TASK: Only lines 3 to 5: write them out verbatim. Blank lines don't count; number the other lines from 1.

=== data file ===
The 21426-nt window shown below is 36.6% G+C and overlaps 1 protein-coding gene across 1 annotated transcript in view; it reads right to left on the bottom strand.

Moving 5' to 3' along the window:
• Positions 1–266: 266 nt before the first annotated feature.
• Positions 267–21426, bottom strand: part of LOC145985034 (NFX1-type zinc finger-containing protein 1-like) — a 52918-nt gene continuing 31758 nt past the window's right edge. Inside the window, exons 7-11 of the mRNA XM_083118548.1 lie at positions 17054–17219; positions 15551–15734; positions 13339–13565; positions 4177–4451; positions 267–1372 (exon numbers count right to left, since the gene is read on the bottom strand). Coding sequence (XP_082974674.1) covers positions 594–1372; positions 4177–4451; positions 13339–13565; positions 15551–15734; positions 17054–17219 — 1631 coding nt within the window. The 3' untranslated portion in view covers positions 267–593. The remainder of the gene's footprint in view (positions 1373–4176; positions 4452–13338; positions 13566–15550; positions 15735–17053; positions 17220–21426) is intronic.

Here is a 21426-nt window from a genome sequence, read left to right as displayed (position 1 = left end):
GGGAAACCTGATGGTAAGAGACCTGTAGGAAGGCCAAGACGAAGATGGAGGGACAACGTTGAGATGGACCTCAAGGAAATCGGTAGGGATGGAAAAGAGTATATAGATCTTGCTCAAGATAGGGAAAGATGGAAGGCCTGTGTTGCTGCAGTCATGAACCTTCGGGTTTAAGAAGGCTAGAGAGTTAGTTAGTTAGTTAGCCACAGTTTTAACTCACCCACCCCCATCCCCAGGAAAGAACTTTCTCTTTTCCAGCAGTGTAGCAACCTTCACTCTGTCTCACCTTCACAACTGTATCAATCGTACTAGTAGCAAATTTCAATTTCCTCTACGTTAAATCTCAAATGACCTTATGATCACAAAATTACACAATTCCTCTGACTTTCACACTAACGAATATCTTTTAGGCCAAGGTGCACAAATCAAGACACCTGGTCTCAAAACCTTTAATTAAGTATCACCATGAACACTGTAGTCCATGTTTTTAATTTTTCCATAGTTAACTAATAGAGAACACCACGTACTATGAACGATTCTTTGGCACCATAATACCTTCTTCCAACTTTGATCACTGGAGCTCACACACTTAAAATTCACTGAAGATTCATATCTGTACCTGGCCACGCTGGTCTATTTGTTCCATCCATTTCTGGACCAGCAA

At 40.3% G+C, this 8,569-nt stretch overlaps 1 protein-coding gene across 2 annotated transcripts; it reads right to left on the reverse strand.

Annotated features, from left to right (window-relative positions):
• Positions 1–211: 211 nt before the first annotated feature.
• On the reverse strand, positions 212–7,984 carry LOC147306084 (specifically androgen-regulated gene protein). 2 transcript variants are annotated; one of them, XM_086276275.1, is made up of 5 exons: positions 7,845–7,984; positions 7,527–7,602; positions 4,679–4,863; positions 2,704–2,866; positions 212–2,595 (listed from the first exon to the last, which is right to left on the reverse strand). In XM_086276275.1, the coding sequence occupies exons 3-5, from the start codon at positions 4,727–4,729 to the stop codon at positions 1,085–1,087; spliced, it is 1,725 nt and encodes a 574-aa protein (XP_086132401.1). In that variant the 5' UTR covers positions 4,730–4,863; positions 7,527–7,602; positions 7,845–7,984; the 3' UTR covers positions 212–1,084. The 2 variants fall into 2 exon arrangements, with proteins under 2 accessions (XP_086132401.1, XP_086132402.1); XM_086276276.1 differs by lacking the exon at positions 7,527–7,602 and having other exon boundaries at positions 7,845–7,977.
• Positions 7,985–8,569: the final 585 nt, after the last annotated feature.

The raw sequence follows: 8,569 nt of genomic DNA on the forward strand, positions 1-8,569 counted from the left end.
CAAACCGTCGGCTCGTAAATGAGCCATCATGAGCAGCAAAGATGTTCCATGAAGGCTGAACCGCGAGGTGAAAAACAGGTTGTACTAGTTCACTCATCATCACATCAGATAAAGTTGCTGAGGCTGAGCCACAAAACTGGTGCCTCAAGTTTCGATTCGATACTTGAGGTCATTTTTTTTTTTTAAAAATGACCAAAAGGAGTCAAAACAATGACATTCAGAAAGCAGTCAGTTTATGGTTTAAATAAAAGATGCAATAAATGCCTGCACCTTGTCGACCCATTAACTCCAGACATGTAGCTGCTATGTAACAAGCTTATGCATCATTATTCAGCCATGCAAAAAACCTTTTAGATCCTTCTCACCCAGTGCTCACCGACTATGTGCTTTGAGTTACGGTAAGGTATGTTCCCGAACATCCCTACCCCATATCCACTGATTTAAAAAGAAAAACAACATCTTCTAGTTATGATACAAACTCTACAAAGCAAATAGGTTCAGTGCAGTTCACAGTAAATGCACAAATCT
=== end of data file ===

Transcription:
• Positions 1–266: 266 nt before the first annotated feature.
• Positions 267–21426, bottom strand: part of LOC145985034 (NFX1-type zinc finger-containing protein 1-like) — a 52918-nt gene continuing 31758 nt past the window's right edge. Inside the window, exons 7-11 of the mRNA XM_083118548.1 lie at positions 17054–17219; positions 15551–15734; positions 13339–13565; positions 4177–4451; positions 267–1372 (exon numbers count right to left, since the gene is read on the bottom strand). Coding sequence (XP_082974674.1) covers positions 594–1372; positions 4177–4451; positions 13339–13565; positions 15551–15734; positions 17054–17219 — 1631 coding nt within the window. The 3' untranslated portion in view covers positions 267–593. The remainder of the gene's footprint in view (positions 1373–4176; positions 4452–13338; positions 13566–15550; positions 15735–17053; positions 17220–21426) is intronic.

Here is a 21426-nt window from a genome sequence, read left to right as displayed (position 1 = left end):